It has been revealed through a court martial case now before a court in Britain that secret plans for the war in Iraq were passed to British Army chiefs by US defence planners five months before the invasion was launched. The revelation strengthened suspicions that Tony Blair gave his agreement to President George Bush to go to war while the diplomatic efforts to force Saddam Hussein to comply with UN resolutions were continuing.
Alan Simpson, the leader of "Labour Against the War", said the documents were 'dynamite', if genuine, and showed that Clare Short was right to assert in her book, serialised in The Independent, that Mr Blair had "knowingly misled" Parliament.
The plans were revealed during the court martial of L/Cpl Ian Blaymire, 23, from Leeds, who is charged with the manslaughter of a comrade while serving in Iraq. Sgt John Nightingale, 32, a reservist from Guiseley, West Yorkshire, died after being shot in the chest on 23 September last year.
The court, at Catterick Garrison, North Yorkshire, heard that contingency plans were drawn up by Lt Col Christopher Warren, staff officer at Land Command, Salisbury, Wiltshire, who was responsible for operational training.
Lt Col Warren said US planners had passed on dates for which the invasion was planned. The hearing was told Army chiefs wanted the training for the Army to start at the beginning of December 2002. However, due to "sensitivities" the training was delayed.
The court heard the training for the TA began two months late and for the regular Army one month late. Lt Col Warren was asked what the sensitivities were. He replied: "Because in December there was a world interest. If the UK had mobilised while all this was going on that would have shown an intent before the political process had been allowed to run its course." The hearing has been adjourned.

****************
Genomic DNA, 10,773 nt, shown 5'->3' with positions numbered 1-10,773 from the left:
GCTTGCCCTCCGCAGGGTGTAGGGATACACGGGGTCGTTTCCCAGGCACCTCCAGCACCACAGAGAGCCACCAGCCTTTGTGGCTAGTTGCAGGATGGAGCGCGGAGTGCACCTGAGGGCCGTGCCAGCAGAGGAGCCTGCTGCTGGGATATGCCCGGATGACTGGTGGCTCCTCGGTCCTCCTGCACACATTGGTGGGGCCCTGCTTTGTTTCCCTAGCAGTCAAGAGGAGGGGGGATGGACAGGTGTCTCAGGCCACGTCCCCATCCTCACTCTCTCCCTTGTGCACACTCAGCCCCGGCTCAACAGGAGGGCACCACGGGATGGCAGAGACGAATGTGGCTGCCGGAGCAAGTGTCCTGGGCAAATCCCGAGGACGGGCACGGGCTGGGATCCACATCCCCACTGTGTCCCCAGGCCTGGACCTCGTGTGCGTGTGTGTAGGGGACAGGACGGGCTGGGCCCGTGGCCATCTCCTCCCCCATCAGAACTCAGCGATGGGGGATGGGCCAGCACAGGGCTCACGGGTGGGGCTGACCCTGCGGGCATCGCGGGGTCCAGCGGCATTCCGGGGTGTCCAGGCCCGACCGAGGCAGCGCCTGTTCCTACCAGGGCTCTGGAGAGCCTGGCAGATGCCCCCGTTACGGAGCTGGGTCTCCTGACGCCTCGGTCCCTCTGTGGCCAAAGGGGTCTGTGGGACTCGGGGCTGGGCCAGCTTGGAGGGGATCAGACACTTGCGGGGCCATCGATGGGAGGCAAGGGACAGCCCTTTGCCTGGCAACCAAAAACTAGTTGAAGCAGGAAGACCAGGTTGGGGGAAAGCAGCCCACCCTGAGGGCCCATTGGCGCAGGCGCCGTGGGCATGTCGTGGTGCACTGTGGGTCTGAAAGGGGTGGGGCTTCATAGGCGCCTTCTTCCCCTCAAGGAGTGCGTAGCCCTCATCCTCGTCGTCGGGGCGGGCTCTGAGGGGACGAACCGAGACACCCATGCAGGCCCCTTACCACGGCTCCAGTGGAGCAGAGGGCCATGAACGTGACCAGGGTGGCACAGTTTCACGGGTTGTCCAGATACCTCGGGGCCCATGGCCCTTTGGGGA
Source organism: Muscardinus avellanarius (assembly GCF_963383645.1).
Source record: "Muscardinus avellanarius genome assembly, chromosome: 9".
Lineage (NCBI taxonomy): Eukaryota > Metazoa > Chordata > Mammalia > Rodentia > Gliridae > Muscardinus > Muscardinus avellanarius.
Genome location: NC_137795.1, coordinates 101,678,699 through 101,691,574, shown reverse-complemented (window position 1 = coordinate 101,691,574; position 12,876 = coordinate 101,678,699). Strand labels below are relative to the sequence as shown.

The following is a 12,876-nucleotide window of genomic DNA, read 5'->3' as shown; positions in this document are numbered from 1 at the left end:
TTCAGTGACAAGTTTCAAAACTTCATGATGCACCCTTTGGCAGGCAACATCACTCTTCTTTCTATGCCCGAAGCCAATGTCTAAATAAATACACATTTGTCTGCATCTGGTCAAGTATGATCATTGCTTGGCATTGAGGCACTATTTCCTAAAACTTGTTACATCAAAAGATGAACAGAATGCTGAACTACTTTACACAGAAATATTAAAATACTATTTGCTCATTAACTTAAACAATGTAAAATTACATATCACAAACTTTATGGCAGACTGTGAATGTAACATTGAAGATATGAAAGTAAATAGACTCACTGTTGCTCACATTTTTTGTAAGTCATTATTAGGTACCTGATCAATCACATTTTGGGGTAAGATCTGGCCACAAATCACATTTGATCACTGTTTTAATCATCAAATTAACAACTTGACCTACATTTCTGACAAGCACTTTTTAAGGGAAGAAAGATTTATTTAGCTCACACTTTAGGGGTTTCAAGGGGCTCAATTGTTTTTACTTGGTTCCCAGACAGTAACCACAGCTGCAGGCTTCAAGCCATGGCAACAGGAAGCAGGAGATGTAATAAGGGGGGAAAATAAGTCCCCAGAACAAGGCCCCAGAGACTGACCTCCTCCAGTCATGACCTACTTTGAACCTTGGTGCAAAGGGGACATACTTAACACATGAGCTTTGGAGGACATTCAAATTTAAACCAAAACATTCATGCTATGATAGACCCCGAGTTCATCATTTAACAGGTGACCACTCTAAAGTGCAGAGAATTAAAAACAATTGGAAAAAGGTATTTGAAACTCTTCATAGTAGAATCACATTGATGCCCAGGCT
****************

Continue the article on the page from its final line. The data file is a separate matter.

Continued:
Lord Stoddart of Swindon, the independent Labour peer who chairs the cross-party "Campaign for an Independent Britain" (CIB) has severely criticised the Prime Minister for signing up to the EU Constitution against the wishes of the British people. He described Tony Blair and his Government as "institutional liars" and called the signing of the Treaty a "betrayal of Britain and its independence".

Lord Stoddart said: "This Government has been shown over and over again to be institutional liars. They have told us nothing but lies about the Constitution. We were supposed to believe that it was only a 'tidying up' exercise, when in reality it is a polar shift in our relationship with the EU. It marks the formal transition of the EU to a legal personality in its own right. Today, it becomes a country called Europe and gives itself massive new powers over the member states.
"People need to understand that the Prime Minister is signing away nothing less than Britain's right to self-government. A thousand years of history goes down the drain at the stroke of a pen. Our democratic heritage is being given away lock, stock and barrel.

The 'Third Way' - the real direction
"Opinion poll after opinion poll has shown that the British people want nothing to do with the EU Constitution and yet we have a Prime Minister who swept to power calling his Government 'the people's Government', who is riding roughshod over their wishes by signing up to this dreadful document in Rome today. How times have changed".